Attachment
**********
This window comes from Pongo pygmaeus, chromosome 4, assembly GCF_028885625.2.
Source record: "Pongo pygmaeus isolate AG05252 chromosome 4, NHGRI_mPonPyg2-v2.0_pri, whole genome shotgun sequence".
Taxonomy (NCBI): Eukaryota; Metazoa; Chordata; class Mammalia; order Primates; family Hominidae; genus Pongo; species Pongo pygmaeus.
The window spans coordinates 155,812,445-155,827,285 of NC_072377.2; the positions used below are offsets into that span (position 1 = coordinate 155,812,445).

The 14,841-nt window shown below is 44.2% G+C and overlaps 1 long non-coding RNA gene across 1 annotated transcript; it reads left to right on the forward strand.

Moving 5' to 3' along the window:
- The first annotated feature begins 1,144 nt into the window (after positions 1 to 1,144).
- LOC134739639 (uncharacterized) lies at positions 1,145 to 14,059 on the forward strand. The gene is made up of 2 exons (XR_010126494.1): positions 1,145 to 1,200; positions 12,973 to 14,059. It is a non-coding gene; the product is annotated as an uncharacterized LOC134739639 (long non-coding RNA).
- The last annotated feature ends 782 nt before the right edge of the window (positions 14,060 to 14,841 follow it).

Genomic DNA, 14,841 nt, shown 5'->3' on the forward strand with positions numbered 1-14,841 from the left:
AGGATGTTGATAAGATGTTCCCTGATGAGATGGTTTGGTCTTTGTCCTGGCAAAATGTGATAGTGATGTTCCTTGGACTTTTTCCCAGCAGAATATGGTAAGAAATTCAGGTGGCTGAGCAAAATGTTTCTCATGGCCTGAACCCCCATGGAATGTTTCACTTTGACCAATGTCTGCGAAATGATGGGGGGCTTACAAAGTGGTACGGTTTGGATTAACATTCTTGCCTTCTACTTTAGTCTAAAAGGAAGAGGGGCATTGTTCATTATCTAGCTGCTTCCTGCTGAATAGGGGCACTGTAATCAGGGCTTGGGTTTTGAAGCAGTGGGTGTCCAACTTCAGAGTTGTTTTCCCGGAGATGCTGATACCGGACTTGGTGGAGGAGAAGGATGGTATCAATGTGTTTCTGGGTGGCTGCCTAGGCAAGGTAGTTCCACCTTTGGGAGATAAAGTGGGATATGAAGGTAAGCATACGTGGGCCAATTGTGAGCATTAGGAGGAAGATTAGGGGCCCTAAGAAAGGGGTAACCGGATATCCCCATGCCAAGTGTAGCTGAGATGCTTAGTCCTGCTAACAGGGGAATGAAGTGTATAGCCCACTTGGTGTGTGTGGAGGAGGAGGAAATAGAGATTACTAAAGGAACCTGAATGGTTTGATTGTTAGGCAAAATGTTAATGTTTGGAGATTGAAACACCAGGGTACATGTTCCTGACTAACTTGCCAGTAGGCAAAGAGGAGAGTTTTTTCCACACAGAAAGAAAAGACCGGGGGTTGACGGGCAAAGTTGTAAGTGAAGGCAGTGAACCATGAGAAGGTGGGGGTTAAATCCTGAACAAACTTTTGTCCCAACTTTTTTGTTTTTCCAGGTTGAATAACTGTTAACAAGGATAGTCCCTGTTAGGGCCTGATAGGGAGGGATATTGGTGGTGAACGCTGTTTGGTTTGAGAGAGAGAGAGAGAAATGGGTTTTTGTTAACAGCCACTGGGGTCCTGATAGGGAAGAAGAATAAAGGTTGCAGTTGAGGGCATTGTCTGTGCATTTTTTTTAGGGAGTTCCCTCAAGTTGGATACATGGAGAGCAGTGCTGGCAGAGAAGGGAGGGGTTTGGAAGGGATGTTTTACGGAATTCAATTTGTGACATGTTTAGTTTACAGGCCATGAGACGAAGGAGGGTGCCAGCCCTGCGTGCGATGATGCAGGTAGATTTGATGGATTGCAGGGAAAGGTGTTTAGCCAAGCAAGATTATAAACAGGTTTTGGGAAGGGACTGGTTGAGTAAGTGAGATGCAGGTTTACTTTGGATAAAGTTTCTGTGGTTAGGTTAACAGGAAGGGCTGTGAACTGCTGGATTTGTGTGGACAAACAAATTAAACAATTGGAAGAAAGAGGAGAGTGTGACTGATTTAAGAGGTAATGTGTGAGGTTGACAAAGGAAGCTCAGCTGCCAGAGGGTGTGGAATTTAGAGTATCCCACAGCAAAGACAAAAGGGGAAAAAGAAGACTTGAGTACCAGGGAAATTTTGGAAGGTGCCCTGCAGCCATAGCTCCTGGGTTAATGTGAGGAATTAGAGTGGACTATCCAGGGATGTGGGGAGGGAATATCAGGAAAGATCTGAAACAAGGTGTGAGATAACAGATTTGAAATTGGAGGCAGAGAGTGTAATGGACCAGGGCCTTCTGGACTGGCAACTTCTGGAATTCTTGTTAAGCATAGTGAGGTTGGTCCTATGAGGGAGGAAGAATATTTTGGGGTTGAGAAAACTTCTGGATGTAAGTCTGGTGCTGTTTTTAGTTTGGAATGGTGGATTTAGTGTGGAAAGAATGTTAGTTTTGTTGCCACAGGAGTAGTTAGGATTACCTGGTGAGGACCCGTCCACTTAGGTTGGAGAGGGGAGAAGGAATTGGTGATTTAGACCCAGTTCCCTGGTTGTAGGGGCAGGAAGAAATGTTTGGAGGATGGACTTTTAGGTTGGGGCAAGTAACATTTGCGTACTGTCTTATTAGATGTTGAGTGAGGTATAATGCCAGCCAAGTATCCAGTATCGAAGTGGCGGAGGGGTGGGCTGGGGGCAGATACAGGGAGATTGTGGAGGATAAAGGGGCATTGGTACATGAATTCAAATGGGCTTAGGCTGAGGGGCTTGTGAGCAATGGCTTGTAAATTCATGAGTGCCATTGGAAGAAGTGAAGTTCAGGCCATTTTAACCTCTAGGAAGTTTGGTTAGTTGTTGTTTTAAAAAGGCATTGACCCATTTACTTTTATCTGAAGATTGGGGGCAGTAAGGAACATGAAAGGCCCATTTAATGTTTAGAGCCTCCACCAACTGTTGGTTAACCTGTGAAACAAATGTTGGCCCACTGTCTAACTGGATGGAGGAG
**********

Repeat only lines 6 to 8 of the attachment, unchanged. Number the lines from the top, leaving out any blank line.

Moving 5' to 3' along the window:
- The first annotated feature begins 1,144 nt into the window (after positions 1 to 1,144).
- LOC134739639 (uncharacterized) lies at positions 1,145 to 14,059 on the forward strand. The gene is made up of 2 exons (XR_010126494.1): positions 1,145 to 1,200; positions 12,973 to 14,059. It is a non-coding gene; the product is annotated as an uncharacterized LOC134739639 (long non-coding RNA).